[Show abstract][Hide abstract] ABSTRACT: The use of an alkane mixture that remains liquid at 77 K to freeze specimens has advantages over the use of a pure alkane that is solid at 77 K. It was found that a mixture of methane and ethane did not give a cooling rate adequate to produce vitreous ice, but a mixture of propane and ethane did result in vitreous ice. Furthermore, the latter mixture produced less damage to specimens mounted on a very thin, fragile holey carbon substrate.
Microscopy and Microanalysis 11/2008; 14(5):375-9. · 2.50 Impact Factor
[Show abstract][Hide abstract] ABSTRACT: In an attempt to determine why cooling with liquid helium actually proved disadvantageous in our electron cryotomography experiments, further tests were performed to explore the differences in vitreous ice at approximately 82 and approximately 12 K. Electron diffraction patterns showed clearly that the vitreous ice of interest in biological electron cryomicroscopy (i.e., plunge-frozen, buffered protein solutions) does indeed collapse into a higher density phase when irradiated with as few as 2-3 e-/A2 at approximately 12 K. The high density phase spontaneously expanded back to a state resembling the original, low density phase over a period of hours at approximately 82 K. Movements of gold fiducials and changes in the lengths of tunnels drilled through the ice confirmed these phase changes, and also revealed gross changes in the concavity of the ice layer spanning circular holes in the carbon support. Brief warmup-cooldown cycles from approximately 12 to approximately 82 K and back, as would be required by the flip-flop cryorotation stage, did not induce a global phase change, but did allow certain local strains to relax. Several observations including the rates of tunnel collapse and the production of beam footprints suggested that the high density phase flows more readily in response to irradiation. Finally, the patterns of bubbling were different at the two temperatures. It is concluded that the collapse of vitreous ice at approximately 12 K around macromolecules is too rapid to account alone for the problematic loss of contrast seen, which must instead be due to secondary effects such as changes in the mobility of radiolytic fragments and water.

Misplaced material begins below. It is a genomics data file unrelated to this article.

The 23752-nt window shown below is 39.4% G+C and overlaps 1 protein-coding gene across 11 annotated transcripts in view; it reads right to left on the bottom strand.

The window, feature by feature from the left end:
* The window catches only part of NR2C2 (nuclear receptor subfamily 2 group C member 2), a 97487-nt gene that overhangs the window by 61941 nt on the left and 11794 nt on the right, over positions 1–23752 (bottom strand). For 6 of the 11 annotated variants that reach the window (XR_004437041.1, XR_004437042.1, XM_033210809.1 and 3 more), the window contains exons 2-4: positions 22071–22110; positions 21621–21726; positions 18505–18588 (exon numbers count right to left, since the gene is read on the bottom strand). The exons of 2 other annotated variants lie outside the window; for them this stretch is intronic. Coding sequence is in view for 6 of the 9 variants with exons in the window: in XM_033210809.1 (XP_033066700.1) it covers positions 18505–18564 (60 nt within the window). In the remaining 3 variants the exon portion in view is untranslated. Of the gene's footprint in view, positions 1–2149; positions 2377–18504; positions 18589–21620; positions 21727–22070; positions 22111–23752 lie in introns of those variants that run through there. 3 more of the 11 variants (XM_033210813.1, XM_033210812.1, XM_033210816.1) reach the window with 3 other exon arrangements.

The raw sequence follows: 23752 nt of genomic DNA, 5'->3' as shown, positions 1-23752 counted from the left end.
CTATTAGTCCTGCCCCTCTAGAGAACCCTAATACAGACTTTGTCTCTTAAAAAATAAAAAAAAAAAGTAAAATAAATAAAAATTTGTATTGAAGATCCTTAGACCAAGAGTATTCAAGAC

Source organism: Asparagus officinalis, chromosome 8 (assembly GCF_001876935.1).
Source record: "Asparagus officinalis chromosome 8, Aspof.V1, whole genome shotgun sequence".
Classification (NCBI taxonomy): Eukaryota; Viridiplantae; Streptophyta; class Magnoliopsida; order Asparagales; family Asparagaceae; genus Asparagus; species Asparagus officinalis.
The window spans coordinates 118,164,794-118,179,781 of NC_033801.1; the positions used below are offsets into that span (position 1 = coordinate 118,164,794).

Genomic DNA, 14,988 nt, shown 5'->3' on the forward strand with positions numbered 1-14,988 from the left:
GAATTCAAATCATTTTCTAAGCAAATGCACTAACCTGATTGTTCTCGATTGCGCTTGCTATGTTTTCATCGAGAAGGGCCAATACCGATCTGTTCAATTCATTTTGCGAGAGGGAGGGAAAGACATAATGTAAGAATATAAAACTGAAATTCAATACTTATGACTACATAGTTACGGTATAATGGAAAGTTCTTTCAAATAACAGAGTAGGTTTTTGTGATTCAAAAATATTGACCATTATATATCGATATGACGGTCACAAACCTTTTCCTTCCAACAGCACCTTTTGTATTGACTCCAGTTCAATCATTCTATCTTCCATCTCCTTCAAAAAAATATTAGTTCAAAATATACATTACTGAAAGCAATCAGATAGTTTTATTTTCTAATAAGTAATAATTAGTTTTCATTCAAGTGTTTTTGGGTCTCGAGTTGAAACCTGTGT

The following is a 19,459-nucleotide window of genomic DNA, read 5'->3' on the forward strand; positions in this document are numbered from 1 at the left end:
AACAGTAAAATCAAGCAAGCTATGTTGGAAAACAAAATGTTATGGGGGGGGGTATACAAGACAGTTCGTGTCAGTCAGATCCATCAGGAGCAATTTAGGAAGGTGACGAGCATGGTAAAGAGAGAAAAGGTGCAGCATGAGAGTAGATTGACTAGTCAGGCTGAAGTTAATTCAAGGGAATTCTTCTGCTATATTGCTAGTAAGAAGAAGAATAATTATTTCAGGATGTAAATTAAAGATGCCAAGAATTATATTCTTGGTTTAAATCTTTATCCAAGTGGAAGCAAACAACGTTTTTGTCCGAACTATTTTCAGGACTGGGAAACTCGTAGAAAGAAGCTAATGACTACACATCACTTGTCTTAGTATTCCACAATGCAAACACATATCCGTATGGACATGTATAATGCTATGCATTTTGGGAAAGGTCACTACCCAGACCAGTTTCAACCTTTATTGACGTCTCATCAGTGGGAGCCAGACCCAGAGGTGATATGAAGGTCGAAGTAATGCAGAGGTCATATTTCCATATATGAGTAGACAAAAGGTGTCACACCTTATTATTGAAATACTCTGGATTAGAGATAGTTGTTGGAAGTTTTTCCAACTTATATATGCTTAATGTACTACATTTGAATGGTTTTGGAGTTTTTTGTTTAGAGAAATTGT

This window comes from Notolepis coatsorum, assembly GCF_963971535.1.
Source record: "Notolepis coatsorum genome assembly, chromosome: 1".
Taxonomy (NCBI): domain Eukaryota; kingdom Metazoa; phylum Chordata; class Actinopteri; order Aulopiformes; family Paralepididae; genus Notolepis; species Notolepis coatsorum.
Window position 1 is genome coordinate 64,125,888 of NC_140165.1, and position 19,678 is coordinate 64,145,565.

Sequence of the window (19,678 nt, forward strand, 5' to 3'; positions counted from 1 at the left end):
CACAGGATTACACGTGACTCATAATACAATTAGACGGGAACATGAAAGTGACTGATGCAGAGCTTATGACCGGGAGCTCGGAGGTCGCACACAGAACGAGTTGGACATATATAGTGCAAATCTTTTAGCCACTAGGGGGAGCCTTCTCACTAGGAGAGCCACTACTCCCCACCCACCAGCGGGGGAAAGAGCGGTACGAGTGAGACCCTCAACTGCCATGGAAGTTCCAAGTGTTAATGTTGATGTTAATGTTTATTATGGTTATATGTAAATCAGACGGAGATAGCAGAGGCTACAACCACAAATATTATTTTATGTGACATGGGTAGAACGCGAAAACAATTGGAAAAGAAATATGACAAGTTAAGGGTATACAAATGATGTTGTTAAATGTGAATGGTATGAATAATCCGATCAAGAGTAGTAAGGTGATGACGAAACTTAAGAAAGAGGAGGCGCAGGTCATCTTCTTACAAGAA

Journal of Structural Biology 04/2006; 153(3):241-52. · 3.36 Impact Factor
[Show abstract][Hide abstract] ABSTRACT: Electron cryotomography is the highest-resolution structural technique currently available that can be applied to unique objects such as flexible large protein complexes, irregular viruses, organelles and small cells. Specimens are preserved in a near-native, 'frozen-hydrated' state by vitrification. The thickness of the vitreous ice must be optimized for each specimen, and gold fiducials are typically added to facilitate image alignment. Here, we describe in detail our protocols for electron cryotomography sample preparation including (i) introduction of fiducial markers into the sample and (ii) sample vitrification. Because we almost exclusively use an automated, climate-controlled plunge-freezing device (the FEI Vitrobot) to vitrify our samples, we discuss its operation and parameters in detail. A session in which eight grids are prepared takes 1.5-2 h.
[Show abstract][Hide abstract] ABSTRACT: Electron cryotomography can be used to solve the three-dimensional structures of individual large macromolecules, assemblies, and even small intact cells to medium (approximately 4-8 nm) resolution in a near-native state, but restrictions in the range of accessible views are a major limitation. Here we report on the design, characterization, and demonstration of a new "flip-flop" rotation stage that allows facile and routine collection of two orthogonal tilt-series of cryosamples. Single- and dual-axis tomograms of a variety of samples are compared to illustrate qualitatively the improvement produced by inclusion of the second tilt-series. Exact quantitative expressions are derived for the volume of the remaining "missing pyramid" in reciprocal space. When orthogonal tilt-series are recorded to +/-65 degrees in each direction, as this new cryostage permits, only 11% of reciprocal space is left unmeasured. The tomograms suggest that further improvement could be realized, however, through better software to align and merge dual-axis tilt-series of cryosamples.
Journal of Structural Biology 10/2005; 151(3):288-97. · 3.36 Impact Factor
[Show abstract][Hide abstract] ABSTRACT: While the structures of nearly every HIV-1 protein are known in atomic detail from X-ray crystallography and NMR spectroscopy, many questions remain about how the individual proteins are arranged in the mature infectious viral particle. Here, we report the three-dimensional structures of individual HIV-1 virus-like particles (VLPs) as obtained by electron cryotomography. These reconstructions revealed that while the structures and positions of the conical cores within each VLP were unique, they exhibited several surprisingly consistent features, including similarities in the size and shape of the wide end of the capsid (the "base"), uniform positioning of the base and other regions of the capsid 11nm away from the envelope/MA layer, a cone angle that typically varied from 24 degrees to 18 degrees around the long axis of the cone, and an internal density (presumably part of the NC/RNA complex) cupped within the base. Multiple and nested capsids were observed. These results support the fullerene cone model for the viral capsid, indicate that viral maturation involves a free re-organization of the capsid shell rather than a continuous condensation, imply that capsid assembly is both concentration-driven and template-driven, suggest that specific interactions exist between the capsid and the adjacent envelope/MA and NC/RNA layers, and show that a particular capsid shape is favored strongly in-vivo.
Journal of Molecular Biology 03/2005; 346(2):577-88. · 3.91 Impact Factor